NPFL Player’s Death on The Pitch
ONCE again and regrettably too football supporters across the nation were thrown into mourning on Sunday, March 15, in Lafia following the death of Chieneme Martins, a player of Nasarawa United Football Club who slumped and died during the Nigeria Professional Football League 23.
HE was said to have slumped and attended to by the medics who rushed to the pitch in a desperate bid to resuscitate him but all efforts did not revive him .
MATTERS became compounded as the only ambulance in the stadium malfunctioned forcing fans to convey the half dead player in the governor’s press crew bus, but died on the way to the hospital.
THIS unfortunate and sudden death of players on the field of play is becoming a recurring decimal, in our country as we remember the day midfield maestro, Samuel Okwaraji also slumped and died during a World Cup qualify against Angola at the National stadium, Lagos in 1989.
OUTSIDE Nigeria, prominent footballers like Marc Vivien Foe of Cameroon, Chiect Tiote of Ivory Coast, Gofaone Tiro of Botswana, Moise Brom Apanga of Gabon Brou Apanga, Gabonese, Patrick Ekeng, Cameroonian and Zambia’s All had died while playing football.
MARTIN’S death though painful but is avoidable if the necessary medical equipment were on ground to attend to the situation. Information gathered revealed that the rickety ambulance at the stadium did not work, Ditto, there was no ventilator to resuscitate the player except for the cold water that was placed on his forehead.
IT is therefore a sad commentary, and bad image of football and its management where life saving medical equipment at sport events are taken for granted. Notable medics like doctors, nurses, physiotherapists are hardly seen during football matches in the country and when available do not have the necessary drugs to respond to critical injuries and emergencies. No wonder many footballers have lost their lives to sordid human attention on the field of play.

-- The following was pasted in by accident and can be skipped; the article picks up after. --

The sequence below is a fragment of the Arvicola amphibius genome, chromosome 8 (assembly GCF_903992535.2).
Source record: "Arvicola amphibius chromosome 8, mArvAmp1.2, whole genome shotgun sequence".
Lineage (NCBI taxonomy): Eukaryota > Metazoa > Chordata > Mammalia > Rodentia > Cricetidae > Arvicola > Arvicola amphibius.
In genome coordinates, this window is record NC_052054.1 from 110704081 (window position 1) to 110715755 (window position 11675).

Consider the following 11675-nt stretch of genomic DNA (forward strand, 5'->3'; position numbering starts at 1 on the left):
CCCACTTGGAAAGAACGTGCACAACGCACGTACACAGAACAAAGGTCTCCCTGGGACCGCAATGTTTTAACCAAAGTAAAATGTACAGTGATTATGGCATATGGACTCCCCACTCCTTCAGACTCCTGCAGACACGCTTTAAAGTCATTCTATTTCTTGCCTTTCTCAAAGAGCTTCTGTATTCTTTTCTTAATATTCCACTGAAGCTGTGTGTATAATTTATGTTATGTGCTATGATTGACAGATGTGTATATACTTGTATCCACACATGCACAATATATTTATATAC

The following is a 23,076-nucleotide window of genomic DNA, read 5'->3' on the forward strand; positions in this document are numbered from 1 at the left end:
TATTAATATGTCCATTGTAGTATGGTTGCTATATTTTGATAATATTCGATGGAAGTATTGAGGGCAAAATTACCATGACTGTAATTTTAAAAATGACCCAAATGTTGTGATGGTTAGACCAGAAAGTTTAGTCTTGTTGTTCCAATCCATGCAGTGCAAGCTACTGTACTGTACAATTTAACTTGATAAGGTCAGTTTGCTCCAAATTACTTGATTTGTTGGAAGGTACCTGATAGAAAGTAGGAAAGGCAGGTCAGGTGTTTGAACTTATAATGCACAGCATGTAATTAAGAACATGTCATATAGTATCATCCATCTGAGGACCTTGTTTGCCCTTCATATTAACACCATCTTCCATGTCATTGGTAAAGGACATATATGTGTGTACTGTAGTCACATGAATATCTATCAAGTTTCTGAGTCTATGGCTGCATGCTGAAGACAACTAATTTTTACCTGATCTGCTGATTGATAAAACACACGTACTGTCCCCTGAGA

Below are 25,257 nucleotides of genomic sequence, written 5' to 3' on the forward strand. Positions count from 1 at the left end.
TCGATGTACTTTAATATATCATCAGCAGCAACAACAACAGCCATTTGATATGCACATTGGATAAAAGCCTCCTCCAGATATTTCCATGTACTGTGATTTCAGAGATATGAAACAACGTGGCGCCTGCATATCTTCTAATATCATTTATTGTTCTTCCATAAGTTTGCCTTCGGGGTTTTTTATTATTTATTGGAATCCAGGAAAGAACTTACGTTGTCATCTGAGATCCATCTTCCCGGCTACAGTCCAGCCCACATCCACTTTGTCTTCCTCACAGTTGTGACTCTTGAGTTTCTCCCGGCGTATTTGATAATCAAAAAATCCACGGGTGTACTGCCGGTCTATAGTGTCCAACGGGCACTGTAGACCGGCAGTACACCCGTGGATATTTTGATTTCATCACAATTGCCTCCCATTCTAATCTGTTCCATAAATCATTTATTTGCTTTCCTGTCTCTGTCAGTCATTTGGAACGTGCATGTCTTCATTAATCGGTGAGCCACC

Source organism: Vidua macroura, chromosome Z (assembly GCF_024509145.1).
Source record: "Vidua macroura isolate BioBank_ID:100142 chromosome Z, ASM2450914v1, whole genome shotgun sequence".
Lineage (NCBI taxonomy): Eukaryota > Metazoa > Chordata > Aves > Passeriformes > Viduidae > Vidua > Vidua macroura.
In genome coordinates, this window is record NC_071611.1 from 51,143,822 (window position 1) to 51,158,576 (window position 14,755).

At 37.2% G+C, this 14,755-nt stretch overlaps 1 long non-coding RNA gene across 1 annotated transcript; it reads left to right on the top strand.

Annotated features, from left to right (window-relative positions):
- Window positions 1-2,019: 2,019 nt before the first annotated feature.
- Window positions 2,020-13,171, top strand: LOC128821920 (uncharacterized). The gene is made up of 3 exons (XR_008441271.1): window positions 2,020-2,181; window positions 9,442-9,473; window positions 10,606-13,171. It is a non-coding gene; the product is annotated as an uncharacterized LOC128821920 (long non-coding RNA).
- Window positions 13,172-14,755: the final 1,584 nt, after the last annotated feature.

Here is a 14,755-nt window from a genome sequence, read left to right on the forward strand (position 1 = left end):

MANY stadia being used for football matches lacked modern sport equipment and health facilities when needed by injured footballers and fans.
IT is also a shame to see wounded players being treated with pure water on the field, when their counterparts all over the world have access to prompt and quality medical attention and equipment. If the medical teams in Lafia that Sunday had been well equipped, perhaps Martins would have been alive today. His death is another attestation of the despicable level of sports management in the country.
THE Hope therefore calls on the Nigeria Professional Football League, NPFL, to see football as a serious business that should not be managed with levity. It should ensure that maximum standard is set for football management in Nigeria. Any football team without good medical personnel of doctors, psychologists, nurses, first aid equipment, oxygen, good ambulance with state of the art equipment should not be allowed to participate in events organised by the federation.
ANOTHER thing is that football players in the country must be subjected to thorough medical examination before during and after football games in the country. In other climes, we have seen players newly acquired by a football team going through series of tests to ascertain their value and health fitness for the season, pre-season matches. A cue from this culture will save our players the incessant, sudden and embarrassing death of players and agony of their dependants.
MORE importantly, football teams and officials should be trained on how to handle cardiopulmonary resuscitation, CPR and modern equipment to examine players having one ailment or the others.
FINALLY, we call on the management of the NPFL, football stakeholders and the private sector to organise a round table on funding and moving the league forward in line with international best practices.